• What does it mean to endure to the end? Help the children understand that we must each work to remain faithful throughout our lives. The good works and blessings of David’s earlier life did not prevent later temptations. King David still needed to work to keep his thoughts and heart pure. What gift has the Lord promised members of the Church who keep his commandments throughout their lives? (D&C 14:7.)

Enrichment Activities

You may use one or more of the following activities any time during the lesson or as a review, summary, or challenge.

  1. On the chalkboard or a piece of paper draw a simple figure of a person standing at the top of a tall cliff. Tell the children that when we allow ourselves to entertain bad thoughts, we are on the brink of falling to temptation. Improper thoughts can lead to improper words and actions. Draw a protective railing between the person and the edge. Explain to your class that pure thoughts are like a guardrail by the edge of a cliff. We should not step over the guardrail by thinking bad thoughts, but we should replace bad thoughts with uplifting ideas.

    on a cliff
  2. Show a seed or a package of seeds and a fruit or vegetable (or a picture of one) of a different variety. Ask the children if the seed could produce that particular fruit or vegetable. Emphasize that seeds only produce their own kind. Have the children read 3 Nephi 14:16–18. Explain that the thoughts we plant in our minds produce the words we say and the things we do.

  3. Discuss some ways the children can interrupt impure thoughts that may come to them (turn away, leave the situation, replace the bad thoughts with good thoughts and actions, say a prayer, think of an uplifting song or verse of scripture, recite the thirteenth article of faith, and so forth). Challenge the class members to be prepared in advance with a specific replacement for an undesirable thought. Allow them a minute to choose something uplifting they can think of instead. To help the children practice what they will do when a bad thought comes into their mind, play the following game.

    • What Should You Do?

    Think of situations, such as the following, that the children might find themselves in (you need enough situations so that each child can have at least one turn). Toss a beanbag to a child, describe one of the situations, have that child explain what he or she could do to avoid the bad thoughts, and have the child return the beanbag to you.

    • You hear someone swear. The thought comes into your mind to swear also.

    • Someone tries to show you pictures of people who are immodestly dressed. You are tempted to look.

    • Someone starts to tell a dirty joke or story. You want to listen.

    • A friend tells an unkind story about someone. The thought comes into your mind to spread the gossip.

    • You are watching a television program that shows immoral behavior. This program is popular with your friends and you want to watch it.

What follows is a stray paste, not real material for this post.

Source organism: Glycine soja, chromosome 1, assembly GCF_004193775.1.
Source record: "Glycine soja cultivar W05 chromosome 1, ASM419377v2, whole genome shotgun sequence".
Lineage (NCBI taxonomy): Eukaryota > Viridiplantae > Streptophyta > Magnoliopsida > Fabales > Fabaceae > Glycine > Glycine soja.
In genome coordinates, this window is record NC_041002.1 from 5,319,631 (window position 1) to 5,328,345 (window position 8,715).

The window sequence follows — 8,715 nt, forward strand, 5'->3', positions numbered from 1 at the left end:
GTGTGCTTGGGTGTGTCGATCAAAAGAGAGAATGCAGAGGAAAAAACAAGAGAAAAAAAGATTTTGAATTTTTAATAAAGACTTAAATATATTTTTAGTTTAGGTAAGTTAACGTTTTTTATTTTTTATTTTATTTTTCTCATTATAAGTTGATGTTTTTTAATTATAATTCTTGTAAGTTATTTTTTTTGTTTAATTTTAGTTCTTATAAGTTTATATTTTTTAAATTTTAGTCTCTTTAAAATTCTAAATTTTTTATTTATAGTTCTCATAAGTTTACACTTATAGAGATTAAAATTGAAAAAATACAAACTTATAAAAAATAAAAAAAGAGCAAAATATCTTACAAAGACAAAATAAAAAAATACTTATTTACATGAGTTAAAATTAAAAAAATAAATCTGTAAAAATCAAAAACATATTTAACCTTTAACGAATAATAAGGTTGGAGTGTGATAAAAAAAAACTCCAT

• You are angry with someone and feel like punching him or her.

    • You see your favorite candy bar at the store. The thought comes into your mind to steal it.

  4. Ask the children why they think we are warned not to covet something that belongs to someone else. Explain that when we allow ourselves to think about having something that belongs to another person, we may be tempted to do something wrong in order to get it. Mention that this type of coveting can lead to stealing, lying, and even murder. It can also lead us away from the gospel of Jesus Christ.

    One way to avoid wanting the belongings of others is to notice and be grateful for our own blessings. Pass out pieces of paper and pencils and ask the children to list or draw some of the things they enjoy and appreciate. Invite the children to share their ideas with the class. Suggest that the children record in their personal journals a “thank-you” letter to their Father in Heaven for their blessings.

  5. Help the children act out the prophet Nathan’s parable of the ewe lamb. Have the children take the roles of the poor man, the ewe lamb, the rich man, the traveler, and the rich man’s sheep. Ask the class members to explain how this story relates to the actions of King David. Ask them how this can apply to us today.

  6. Sing or read the words to “Keep the Commandments” (Children’s Songbook, p. 146) or “I Am Glad for Many Things” (Children’s Songbook, p. 151).



Testify to the children that pure thoughts lead to clean lives, and that clean lives lead to happiness. Invite the children to look for the Lord’s blessings in their lives and be content with what they have. Promise them that they will be further blessed as they keep the commandments and endure to the end.

Suggested Family Sharing

Encourage the children to share with their families a specific part of the lesson, such as a story, question, or activity, or to read with their families the “Suggested Home Reading.”

Suggested Home Reading

Suggest that the children study 2 Samuel 12:1–7 at home as a review of this lesson.

Invite a child to give the closing prayer.